Will cyclocross carry the Winter Olympics torch? by Tim in Syndey on Flickr

Cyclocross in the Winter Olympics! (photo: Tim in Syndey on Flickr)

Cyclocross in the Olympics has long been a fantasy for ′cross fans everywhere, but turning that fantasy into reality has been difficult. But there’s progress. In January we were the first (English) website to report that the IOC was considering adding cyclocross as a Olympic sport. It raised eyebrows and was soon picked up by numerous blogs (here, here, etc.) and a day later, major media. Now it appears the sport is one step closer to making the leap to Olympic status, and several top pros have endorsed the plan.

LAUSANNE – UCI President Pat McQuaid and IOC President Jacques Rogge announced on Tuesday a plan to include cyclocross in the 2010 Winter Olympics in Vancouver, Canada as a demonstration sport. “This is a great day for both the Olympic and cycling communities,” McQuaid said in a prepared statement. “Bringing cyclocross to the Olympic Games offers an opportunity to showcase cycling’s fastest-growing discipline to the whole world.” McQuaid noted, however, that the event will be unique for several reasons, mostly related to the requirement that Winter Olympic sports be contested on ice or snow, a rule that the UCI was unsuccessful at convincing the IOC to change. As a result, the Olympic cross race will be run at the Whistler Olympic Park and will share portions of the biathlon and nordic ski courses, and will be run entirely on snow. “The nordic courses at Olympic Park already incorporate many of the features cyclocross racers expect to see at international competitions including fly-over bridges, off-camber trails, and technical turns,” said McQuaid of the decision to use these facilities.

Because the courses were laid out before the deal was struck, each lap, at 7.5 km, will be longer than a typical cross lap. UCI Cyclocross Commission president Fernand Conter suggested that some rules regarding equipment may be modified for the more difficult than usual conditions, including allowing athletes to run disc brakes and, possibly, special studded snow tires. The announcement also included one less-surprising development, given recent World Cup and Worlds courses, albeit with a twist: barriers will be eliminated from the course. Instead, however, in what is sure to be an extremely controversial decision (and bring new meaning to “demonstration sport”), the race will use the biathlon’s shooting venue and will require racers to complete a target shooting round at the end of each lap. For each of the five targets that a racer misses on each lap he or she will be expected to ride an additional 150 meter penalty lap near the pit area. McQuaid explained the unorthodox decision to include shooting in the Olympic format, saying, “Cyclocross has always been a hybridization of several disciplines and we thought this would be a novel way to incorporate some already-existing Olympic disciplines into the race.”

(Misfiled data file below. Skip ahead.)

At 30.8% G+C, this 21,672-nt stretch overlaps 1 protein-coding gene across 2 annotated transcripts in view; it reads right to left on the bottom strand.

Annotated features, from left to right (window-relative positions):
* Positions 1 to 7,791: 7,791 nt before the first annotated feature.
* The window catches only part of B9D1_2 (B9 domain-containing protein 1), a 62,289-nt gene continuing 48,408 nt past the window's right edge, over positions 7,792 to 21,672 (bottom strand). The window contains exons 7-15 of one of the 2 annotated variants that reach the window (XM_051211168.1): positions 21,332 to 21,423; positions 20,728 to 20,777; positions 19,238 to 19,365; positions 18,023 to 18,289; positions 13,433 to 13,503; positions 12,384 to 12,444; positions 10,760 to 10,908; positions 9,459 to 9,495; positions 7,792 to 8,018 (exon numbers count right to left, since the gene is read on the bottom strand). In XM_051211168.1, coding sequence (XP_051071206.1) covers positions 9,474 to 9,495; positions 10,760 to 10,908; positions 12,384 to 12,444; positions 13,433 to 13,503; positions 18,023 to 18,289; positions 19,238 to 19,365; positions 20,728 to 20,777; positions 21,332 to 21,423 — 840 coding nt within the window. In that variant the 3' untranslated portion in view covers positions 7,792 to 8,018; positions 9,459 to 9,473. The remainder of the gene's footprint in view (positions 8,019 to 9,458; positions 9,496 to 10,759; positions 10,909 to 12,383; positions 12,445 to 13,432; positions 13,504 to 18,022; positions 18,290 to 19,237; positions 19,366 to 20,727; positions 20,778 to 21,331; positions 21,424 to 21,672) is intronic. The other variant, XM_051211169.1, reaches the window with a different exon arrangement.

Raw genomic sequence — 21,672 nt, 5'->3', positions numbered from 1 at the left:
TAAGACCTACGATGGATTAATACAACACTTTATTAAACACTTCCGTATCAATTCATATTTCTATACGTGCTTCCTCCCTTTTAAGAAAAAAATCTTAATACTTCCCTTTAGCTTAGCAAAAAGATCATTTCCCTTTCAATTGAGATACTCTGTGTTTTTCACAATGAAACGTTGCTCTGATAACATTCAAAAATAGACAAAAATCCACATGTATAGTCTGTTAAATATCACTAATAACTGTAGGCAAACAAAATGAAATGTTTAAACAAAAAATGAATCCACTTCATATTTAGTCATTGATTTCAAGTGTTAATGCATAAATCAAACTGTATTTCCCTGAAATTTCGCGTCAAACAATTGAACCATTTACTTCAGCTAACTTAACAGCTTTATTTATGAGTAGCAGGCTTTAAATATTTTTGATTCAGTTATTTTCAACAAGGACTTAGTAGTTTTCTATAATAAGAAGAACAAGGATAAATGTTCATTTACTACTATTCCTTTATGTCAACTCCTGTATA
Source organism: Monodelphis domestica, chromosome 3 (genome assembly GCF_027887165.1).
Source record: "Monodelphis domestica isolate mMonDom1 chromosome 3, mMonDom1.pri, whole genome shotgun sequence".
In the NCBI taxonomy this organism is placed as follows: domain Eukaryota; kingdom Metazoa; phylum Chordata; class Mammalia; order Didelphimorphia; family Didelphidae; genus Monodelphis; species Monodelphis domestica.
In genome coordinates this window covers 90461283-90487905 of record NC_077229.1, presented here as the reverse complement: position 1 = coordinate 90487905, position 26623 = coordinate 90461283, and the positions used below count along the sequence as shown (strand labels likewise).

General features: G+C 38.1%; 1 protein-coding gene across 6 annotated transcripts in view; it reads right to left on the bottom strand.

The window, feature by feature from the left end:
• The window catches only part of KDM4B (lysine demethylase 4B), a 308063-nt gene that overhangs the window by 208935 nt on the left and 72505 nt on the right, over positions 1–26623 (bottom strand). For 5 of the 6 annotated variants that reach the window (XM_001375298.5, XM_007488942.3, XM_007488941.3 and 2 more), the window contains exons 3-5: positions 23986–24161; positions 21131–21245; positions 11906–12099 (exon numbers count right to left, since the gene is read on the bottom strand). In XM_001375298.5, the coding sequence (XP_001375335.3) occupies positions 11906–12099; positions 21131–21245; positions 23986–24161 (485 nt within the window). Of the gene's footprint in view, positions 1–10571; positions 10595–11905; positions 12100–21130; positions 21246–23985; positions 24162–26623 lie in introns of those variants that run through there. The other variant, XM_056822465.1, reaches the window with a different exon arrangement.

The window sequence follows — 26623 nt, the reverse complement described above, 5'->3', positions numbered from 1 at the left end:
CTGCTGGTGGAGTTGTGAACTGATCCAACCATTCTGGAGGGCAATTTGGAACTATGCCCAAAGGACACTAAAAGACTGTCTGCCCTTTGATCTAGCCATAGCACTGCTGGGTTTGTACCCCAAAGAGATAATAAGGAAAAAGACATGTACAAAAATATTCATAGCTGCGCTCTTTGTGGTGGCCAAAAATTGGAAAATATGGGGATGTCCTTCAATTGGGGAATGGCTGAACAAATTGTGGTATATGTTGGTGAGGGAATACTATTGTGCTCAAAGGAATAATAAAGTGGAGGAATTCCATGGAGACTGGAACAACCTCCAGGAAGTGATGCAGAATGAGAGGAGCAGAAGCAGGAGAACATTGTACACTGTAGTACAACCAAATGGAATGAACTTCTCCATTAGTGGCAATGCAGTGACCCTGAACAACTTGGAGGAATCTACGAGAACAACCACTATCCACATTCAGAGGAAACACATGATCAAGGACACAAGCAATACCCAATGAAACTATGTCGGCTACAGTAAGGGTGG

Willem-Alexander, Prince of Orange, one of the Netherlands representatives to the IOC (who is reported to be a dedicated supporter of former World Champion Lars Boom) told the Dutch press that the choice of format seemed logical. “Biathlon and cyclocross are two of the most popular winter sports on European TV,” he said, “so it makes sense to combine them into a single, overwhelmingly popular, event.”

Bicycle manufacturers also expressed pleasure at the news. A spokesman for the Belgian bike company Ridley told Cyclocross Magazine that their lightweight manufacturing would be highly in demand among athletes at the games. “Athletes in biathlon are required to carry their weapons with them on their backs throughout the race,” he explained. “Typically these rifles weigh as much as 3.5 kilograms, so racers will appreciate lighter guns made using the high tech materials like carbon fiber and scandium that are available to us. We have a great deal of experience with carbon tubing which we should be able to easily extend to this purpose.” He said the Ridley-branded rifle, which will be called the Ridley X-ploder, should be available by October for athletes to train with.

Georgia Gould, who represented the US in the 2008 Olympic Mountain Bike race in Beijing, told Cyclocross Magazine that she was excited about the chance to compete in both the Winter and Summer Games. On the new format she said, “You know, I’m a closet redneck from Idaho, and as a young kid I’d not only shoot targets, but also soda cans and small animals, so I think I’ve got a great shot — no pun intended — at taking this event. And if a racer is leaving the range before me? She better watch out. I have incredible aim.”

Gould added that Clif Bar, which sponsors her team, LUNA Chix, through its LUNA Bar brand, was also happy about the news, “The Clif brand is pretty psyched as well. They obviously love cross, but are thrilled to expand their customer base to the gun-carrying crowd. After all, hunting gets a lot more TV time than cross!” On her personal blog, Georgia has confirmed her interest in the event.

Meanwhile, Belgian Champion Sven Nys, who has previously made several equally unusual proposals to elevate the profile of cyclocross, wrote on his website, “This is more than we could have ever dreamed. Yes the format will be quite unusual, but now we know what we must do. First for me will be to get a gun.”

Excited for the inclusion? Think the modifications to the sport are lame?  Drop us a comment below.